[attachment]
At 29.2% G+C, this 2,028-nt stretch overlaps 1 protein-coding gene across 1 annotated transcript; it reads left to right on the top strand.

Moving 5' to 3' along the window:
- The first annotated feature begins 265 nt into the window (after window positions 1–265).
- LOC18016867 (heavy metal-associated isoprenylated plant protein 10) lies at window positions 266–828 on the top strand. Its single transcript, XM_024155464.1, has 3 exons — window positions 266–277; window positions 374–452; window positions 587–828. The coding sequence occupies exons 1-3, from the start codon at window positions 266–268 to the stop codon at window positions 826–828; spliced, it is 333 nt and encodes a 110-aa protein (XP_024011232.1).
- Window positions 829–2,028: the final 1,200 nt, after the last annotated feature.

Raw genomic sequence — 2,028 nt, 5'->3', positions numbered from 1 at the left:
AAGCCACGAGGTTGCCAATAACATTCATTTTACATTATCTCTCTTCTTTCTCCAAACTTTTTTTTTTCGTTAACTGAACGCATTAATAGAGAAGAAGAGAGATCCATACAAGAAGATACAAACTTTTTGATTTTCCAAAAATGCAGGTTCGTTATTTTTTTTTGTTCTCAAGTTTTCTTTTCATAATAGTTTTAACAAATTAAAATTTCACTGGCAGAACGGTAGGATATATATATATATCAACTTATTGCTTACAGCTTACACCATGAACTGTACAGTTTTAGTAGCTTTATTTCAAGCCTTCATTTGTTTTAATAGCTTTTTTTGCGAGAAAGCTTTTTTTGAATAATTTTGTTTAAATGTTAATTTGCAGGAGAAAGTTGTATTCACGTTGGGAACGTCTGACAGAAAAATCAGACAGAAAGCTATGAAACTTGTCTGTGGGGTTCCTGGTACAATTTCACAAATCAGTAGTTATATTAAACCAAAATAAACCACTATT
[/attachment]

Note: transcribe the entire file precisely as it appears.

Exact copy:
At 29.2% G+C, this 2,028-nt stretch overlaps 1 protein-coding gene across 1 annotated transcript; it reads left to right on the top strand.

Moving 5' to 3' along the window:
- The first annotated feature begins 265 nt into the window (after window positions 1–265).
- LOC18016867 (heavy metal-associated isoprenylated plant protein 10) lies at window positions 266–828 on the top strand. Its single transcript, XM_024155464.1, has 3 exons — window positions 266–277; window positions 374–452; window positions 587–828. The coding sequence occupies exons 1-3, from the start codon at window positions 266–268 to the stop codon at window positions 826–828; spliced, it is 333 nt and encodes a 110-aa protein (XP_024011232.1).
- Window positions 829–2,028: the final 1,200 nt, after the last annotated feature.

Raw genomic sequence — 2,028 nt, 5'->3', positions numbered from 1 at the left:
AAGCCACGAGGTTGCCAATAACATTCATTTTACATTATCTCTCTTCTTTCTCCAAACTTTTTTTTTTCGTTAACTGAACGCATTAATAGAGAAGAAGAGAGATCCATACAAGAAGATACAAACTTTTTGATTTTCCAAAAATGCAGGTTCGTTATTTTTTTTTGTTCTCAAGTTTTCTTTTCATAATAGTTTTAACAAATTAAAATTTCACTGGCAGAACGGTAGGATATATATATATATCAACTTATTGCTTACAGCTTACACCATGAACTGTACAGTTTTAGTAGCTTTATTTCAAGCCTTCATTTGTTTTAATAGCTTTTTTTGCGAGAAAGCTTTTTTTGAATAATTTTGTTTAAATGTTAATTTGCAGGAGAAAGTTGTATTCACGTTGGGAACGTCTGACAGAAAAATCAGACAGAAAGCTATGAAACTTGTCTGTGGGGTTCCTGGTACAATTTCACAAATCAGTAGTTATATTAAACCAAAATAAACCACTATT